IMF Economists Bas B. Bakker and Leslie Lipschitz propose a taxonomy of balance-sheet crises in a new IMF working paper (.pdf). The basic distinction is between ‘Conventional’ and ‘Insidious’ balance sheet crises.
A conventional balance sheet crisis happens because of external imbalances, typically large gross flows into or out of the country, causing balance sheet vulnerabilities, typically in non financial corporate sectors, which then blow up the economy. The insidious balance sheet crises have the conventional crisis features plus way off-balance expectations and really off portfolio effects.
The authors find Ireland and Japan insidious. Fair play to them.
From the paper:
Conventional and Insidious Macroeconomic Balance-Sheet Crises; by Bas B. Bakker and Leslie Lipschitz; IMF Working Paper No. 14/160; August 1, 2014
This sort of crisis would usually be preceded by a long period of excellent economic results—rapid growth led by exports, sound policies, and strong external accounts—that gives rise to an enduring positive perception of the economic prospects. The difficulties arise when a normal, equilibrating shift in relative prices—an increase in the prices of nontraded goods and assets relative to those of traded goods—gets built into investor expectations and elicits a rapid, and eventually excessive, reallocation of credit and domestic real resources.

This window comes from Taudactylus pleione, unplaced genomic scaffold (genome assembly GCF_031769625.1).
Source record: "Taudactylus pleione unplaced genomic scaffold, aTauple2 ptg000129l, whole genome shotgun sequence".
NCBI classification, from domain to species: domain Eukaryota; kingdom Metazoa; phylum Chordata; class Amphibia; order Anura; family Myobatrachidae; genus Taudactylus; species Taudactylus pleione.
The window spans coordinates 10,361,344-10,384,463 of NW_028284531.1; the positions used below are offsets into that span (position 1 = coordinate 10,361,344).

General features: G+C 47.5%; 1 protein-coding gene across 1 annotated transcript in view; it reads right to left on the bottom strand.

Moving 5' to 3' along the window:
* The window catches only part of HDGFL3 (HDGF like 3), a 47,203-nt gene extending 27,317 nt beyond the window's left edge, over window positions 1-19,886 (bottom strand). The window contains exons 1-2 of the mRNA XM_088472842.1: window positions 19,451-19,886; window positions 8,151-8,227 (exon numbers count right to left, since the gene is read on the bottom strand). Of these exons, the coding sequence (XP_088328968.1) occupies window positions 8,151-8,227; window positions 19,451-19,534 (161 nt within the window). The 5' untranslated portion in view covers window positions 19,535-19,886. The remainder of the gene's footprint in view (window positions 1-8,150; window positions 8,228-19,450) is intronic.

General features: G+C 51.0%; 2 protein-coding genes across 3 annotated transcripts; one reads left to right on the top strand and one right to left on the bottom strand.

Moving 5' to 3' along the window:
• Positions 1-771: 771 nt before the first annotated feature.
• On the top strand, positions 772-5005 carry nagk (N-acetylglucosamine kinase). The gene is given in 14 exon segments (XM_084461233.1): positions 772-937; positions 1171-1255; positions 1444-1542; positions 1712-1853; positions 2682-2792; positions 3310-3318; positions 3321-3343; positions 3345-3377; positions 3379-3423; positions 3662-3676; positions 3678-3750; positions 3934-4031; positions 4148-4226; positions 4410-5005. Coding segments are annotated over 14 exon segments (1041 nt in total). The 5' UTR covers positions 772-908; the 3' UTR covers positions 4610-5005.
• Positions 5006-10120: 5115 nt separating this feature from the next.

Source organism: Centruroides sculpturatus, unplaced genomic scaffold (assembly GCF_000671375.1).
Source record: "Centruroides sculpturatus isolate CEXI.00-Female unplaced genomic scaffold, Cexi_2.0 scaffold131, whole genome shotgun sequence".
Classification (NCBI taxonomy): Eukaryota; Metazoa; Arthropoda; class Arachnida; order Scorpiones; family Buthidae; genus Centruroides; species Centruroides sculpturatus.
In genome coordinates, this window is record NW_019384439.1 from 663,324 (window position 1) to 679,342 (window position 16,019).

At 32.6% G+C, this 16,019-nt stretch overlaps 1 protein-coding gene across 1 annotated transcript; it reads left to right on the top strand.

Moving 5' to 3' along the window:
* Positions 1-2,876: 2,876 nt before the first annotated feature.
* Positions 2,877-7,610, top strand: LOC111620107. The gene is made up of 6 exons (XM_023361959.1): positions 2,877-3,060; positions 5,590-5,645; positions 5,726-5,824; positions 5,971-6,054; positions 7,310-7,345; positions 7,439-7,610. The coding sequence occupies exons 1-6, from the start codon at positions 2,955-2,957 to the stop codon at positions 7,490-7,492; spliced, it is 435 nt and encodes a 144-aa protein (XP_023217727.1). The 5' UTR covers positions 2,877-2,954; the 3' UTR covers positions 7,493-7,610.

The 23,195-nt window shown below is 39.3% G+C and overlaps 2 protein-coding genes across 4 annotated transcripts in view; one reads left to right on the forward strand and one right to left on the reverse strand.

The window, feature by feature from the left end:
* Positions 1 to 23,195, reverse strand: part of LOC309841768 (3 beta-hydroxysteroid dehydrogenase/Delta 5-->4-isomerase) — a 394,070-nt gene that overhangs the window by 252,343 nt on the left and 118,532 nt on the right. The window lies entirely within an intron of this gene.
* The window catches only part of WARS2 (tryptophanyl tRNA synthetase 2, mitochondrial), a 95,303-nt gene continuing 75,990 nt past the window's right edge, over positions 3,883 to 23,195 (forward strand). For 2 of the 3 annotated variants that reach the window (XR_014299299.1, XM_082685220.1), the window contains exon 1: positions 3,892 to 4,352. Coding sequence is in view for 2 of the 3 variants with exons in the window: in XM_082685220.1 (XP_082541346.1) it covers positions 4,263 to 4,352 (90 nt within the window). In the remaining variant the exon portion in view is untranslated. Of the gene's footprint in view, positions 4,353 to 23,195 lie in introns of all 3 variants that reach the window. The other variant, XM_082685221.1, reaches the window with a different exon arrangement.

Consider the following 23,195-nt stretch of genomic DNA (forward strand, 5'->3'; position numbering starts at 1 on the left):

The paper is excellent and worth reading as a narrative of a series of crises, but it’s not clear what Bertie et al would have done in 2004 in Ireland, had we had this paper to guide them, because the conventional vs. insidious distinction isn’t clean-cut. The discussion on pages 29-31 of the paper on China are fascinating. A deeper dig into financial history might help get more salient case studies to iron out the distinctions.